Note that many advertisers use 1x1 gifs for tracking purposes, such as Amazon. (That's, of course, different from a 100x100 image displayed as 1x1). And, 1x1 images are even embedded in email messages for tracking whether you read an email or not (such as a commercial newsletter). HTML messages might be rendered by IE's HTML displayer control, the same one IE uses to show web pages. They might end up in the cache.

And, of course, there's all the viruses that, if activated, could take full control of a machine including adding things to the cache outside the browser.
11.27.2006 11:41pm
CMcLean (mail) (www):
I had no idea what valetudinarian meant. And after looking it up I'm not sure that it was properly used. Any thoughts? (See definition and link below). I guess it could be a "less than sickly grasp" but it just doesn't seem like proper usage.

See: Yahoo! Dictionary Definition

A sickly or weak person, especially one who is constantly and morbidly concerned with his or her health: "She affected to be spunky about her ailments and afflictions, but she was in fact an utterly self-centered valetudinarian" (Louis Auchincloss).

1. Chronically ailing; sickly.
2. Constantly and morbidly concerned with one's health.
11.28.2006 1:00am
Could somebody with more knowledge of the law than I have expand on the idea of "possession always means knowing possession" as it pertains to use of the modern internet browsing technology? Caching is employed by all browsers, and this fact is in no way disguised or hidden, so why can't somebody be held responsible for knowing what the device he is using is doing?
11.28.2006 1:45am
CLS (mail) (www):
Ragerz says that an image in a cache file is possession because one should “be held responsible for the logically foreseeable results of one’s actions.” What action did the person take logically resulted in the image being in the cache he doesn’t say.

Anyone who has browsed the net at all will know that there are some devious ways in which some sites basically take command of your computer for some time and start downloading pages you don’t want. Attempts to stop are sometimes useless. I’ve suddenly had page after page start opening on my screen and the only way to stop it was to force crash the computer by turning it off improperly.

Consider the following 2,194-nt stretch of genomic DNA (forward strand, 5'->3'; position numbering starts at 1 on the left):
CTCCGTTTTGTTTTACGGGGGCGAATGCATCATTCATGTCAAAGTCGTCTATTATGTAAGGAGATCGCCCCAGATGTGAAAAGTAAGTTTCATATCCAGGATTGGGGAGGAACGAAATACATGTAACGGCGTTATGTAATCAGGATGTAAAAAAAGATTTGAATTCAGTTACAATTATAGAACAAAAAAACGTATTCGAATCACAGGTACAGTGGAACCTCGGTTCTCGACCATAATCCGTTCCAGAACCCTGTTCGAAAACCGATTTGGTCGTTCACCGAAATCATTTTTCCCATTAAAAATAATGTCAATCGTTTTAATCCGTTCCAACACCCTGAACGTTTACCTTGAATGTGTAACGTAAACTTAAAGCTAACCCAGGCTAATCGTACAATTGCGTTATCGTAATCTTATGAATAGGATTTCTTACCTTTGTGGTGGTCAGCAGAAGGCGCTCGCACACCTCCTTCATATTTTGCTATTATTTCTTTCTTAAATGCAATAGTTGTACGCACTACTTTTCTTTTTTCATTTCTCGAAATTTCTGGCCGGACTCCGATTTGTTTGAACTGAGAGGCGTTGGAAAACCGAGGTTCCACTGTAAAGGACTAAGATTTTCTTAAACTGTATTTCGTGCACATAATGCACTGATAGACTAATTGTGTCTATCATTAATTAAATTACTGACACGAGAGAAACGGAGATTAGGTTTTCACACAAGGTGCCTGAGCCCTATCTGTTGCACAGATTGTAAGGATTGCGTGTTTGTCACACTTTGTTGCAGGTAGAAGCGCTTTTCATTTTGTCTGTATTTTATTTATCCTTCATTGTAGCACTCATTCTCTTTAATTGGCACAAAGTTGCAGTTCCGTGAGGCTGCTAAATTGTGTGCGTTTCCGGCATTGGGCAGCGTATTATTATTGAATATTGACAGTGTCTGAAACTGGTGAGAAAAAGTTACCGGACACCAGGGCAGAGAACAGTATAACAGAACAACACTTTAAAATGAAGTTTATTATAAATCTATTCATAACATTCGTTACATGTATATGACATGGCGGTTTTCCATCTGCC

The presence of an image in a cache can not reveal anything about the intentionality of the computer owner. I wouldn’t know what to do to find such images on my computer in order to delete them. Yet the images that came up did so without my trying to download them.

In the case of the $11 change. The real analogy is this. You accidentally give the guy $101 instead of $11 in change. He doesn’t realize it. You do. So you have him arrested for theft. Is he guilty of stealing? No. You gave him the money and he didn’t realize he had the wrong amount. He is not a thief. Ditto for the images which are easily placed on computers unaware.

Ragenz again gets it wrong when he says that he “who views child pornography on a web site, is far from an innocent party.” The case here was not about whether someone intentionally sought out and viewed such material but whether it was on his computer without his knowledge! Unless Ragenz thinks us all psychics the fact is that we don’t know what will appear on a web page before we open it. Someone can be looking for legal erotica and suddenly find a page of illegal material that they neither wanted nor sought out. And as I have said I have had strange things happen when suddenly my browser is out of my control and dozens of pages start opening one after the other. I can’t close them fast enough and the only way to stop it is by crashing the system. Am I responsible for images on those pages?